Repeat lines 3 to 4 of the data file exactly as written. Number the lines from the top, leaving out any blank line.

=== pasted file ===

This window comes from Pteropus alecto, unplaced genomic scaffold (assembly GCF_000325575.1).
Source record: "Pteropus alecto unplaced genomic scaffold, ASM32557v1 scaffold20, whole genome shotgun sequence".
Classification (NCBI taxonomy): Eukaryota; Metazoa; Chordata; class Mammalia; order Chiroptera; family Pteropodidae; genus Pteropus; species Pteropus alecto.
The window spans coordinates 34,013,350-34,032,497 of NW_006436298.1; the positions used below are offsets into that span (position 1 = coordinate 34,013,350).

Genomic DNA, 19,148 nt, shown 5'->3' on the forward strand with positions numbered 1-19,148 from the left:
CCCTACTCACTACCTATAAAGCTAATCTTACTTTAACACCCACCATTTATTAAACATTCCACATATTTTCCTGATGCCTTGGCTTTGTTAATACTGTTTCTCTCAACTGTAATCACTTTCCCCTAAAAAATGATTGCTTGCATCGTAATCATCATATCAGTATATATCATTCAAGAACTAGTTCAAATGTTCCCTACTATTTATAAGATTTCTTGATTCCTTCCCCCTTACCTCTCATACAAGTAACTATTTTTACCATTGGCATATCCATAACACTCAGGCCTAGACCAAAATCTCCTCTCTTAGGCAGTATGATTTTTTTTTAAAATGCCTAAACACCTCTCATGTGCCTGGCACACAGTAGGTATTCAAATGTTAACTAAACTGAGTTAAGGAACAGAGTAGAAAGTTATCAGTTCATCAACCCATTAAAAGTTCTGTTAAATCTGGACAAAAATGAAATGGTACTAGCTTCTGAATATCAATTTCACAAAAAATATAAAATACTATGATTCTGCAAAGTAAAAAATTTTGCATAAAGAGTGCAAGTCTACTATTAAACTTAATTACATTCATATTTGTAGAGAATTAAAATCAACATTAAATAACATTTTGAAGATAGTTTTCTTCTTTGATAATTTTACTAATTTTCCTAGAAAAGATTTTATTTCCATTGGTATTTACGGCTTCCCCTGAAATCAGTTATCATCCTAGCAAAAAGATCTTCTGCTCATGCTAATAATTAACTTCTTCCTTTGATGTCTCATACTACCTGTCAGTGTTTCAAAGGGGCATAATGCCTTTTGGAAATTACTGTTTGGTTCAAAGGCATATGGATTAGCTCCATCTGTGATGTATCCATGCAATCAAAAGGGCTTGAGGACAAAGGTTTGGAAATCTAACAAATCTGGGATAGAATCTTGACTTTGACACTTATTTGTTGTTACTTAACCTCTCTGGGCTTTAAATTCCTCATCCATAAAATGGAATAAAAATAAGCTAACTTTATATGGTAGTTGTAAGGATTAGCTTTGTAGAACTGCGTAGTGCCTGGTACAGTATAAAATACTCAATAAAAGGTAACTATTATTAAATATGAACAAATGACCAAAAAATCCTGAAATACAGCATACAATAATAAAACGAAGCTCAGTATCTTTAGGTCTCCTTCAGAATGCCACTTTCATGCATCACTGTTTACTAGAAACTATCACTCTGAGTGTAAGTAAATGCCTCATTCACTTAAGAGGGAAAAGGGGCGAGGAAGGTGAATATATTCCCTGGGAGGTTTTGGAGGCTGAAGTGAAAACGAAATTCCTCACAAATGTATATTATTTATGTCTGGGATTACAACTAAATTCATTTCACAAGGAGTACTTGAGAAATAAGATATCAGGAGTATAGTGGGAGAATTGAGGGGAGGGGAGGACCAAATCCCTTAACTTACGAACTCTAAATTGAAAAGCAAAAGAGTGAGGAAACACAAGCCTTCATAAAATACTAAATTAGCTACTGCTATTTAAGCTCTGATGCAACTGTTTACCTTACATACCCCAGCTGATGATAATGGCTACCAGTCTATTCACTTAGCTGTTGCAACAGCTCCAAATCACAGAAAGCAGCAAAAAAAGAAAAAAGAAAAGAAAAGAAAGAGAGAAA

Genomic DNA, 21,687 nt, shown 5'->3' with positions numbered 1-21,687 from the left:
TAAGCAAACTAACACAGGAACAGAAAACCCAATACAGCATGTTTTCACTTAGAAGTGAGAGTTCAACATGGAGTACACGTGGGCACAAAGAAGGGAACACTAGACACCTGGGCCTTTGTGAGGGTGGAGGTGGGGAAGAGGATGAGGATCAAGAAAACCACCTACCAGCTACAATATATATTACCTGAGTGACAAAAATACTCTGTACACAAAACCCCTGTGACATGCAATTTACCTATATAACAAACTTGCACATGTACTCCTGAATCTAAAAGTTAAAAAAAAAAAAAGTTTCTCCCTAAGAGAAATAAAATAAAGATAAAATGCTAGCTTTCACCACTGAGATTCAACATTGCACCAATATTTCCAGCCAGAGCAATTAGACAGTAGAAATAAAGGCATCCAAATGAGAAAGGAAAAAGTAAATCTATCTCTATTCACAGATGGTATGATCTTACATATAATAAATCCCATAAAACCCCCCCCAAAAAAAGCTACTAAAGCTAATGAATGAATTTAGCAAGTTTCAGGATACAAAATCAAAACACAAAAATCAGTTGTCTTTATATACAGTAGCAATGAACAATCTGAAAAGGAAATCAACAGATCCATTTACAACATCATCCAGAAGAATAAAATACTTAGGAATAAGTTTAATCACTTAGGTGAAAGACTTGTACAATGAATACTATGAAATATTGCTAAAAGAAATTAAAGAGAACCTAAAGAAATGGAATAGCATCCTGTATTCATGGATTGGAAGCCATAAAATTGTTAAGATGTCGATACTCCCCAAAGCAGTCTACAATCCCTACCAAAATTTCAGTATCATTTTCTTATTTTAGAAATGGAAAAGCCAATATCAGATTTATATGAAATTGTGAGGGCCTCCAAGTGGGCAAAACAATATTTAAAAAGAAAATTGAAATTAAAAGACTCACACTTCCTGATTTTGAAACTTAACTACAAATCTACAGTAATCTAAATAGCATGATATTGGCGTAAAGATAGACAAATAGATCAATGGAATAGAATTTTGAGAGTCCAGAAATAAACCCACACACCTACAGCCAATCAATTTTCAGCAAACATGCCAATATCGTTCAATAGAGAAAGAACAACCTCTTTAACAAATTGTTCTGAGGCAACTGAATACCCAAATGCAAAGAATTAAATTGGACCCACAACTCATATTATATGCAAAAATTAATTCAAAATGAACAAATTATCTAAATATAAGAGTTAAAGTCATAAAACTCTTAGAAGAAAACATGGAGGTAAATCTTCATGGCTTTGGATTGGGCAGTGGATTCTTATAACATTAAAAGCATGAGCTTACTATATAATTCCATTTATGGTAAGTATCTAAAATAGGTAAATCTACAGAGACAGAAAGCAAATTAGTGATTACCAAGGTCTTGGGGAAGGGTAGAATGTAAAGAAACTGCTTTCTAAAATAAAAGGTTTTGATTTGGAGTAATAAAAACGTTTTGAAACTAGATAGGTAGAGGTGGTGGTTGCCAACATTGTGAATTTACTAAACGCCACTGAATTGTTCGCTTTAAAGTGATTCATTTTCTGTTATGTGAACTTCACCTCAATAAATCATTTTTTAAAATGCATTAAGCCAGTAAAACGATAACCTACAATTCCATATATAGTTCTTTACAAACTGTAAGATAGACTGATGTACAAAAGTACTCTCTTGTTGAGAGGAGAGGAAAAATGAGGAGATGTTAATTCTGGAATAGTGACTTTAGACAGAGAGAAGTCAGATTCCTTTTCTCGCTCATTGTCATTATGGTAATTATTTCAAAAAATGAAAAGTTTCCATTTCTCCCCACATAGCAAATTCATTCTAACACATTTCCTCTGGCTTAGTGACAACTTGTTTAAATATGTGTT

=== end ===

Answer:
Classification (NCBI taxonomy): Eukaryota; Metazoa; Chordata; class Mammalia; order Chiroptera; family Pteropodidae; genus Pteropus; species Pteropus alecto.
The window spans coordinates 34,013,350-34,032,497 of NW_006436298.1; the positions used below are offsets into that span (position 1 = coordinate 34,013,350).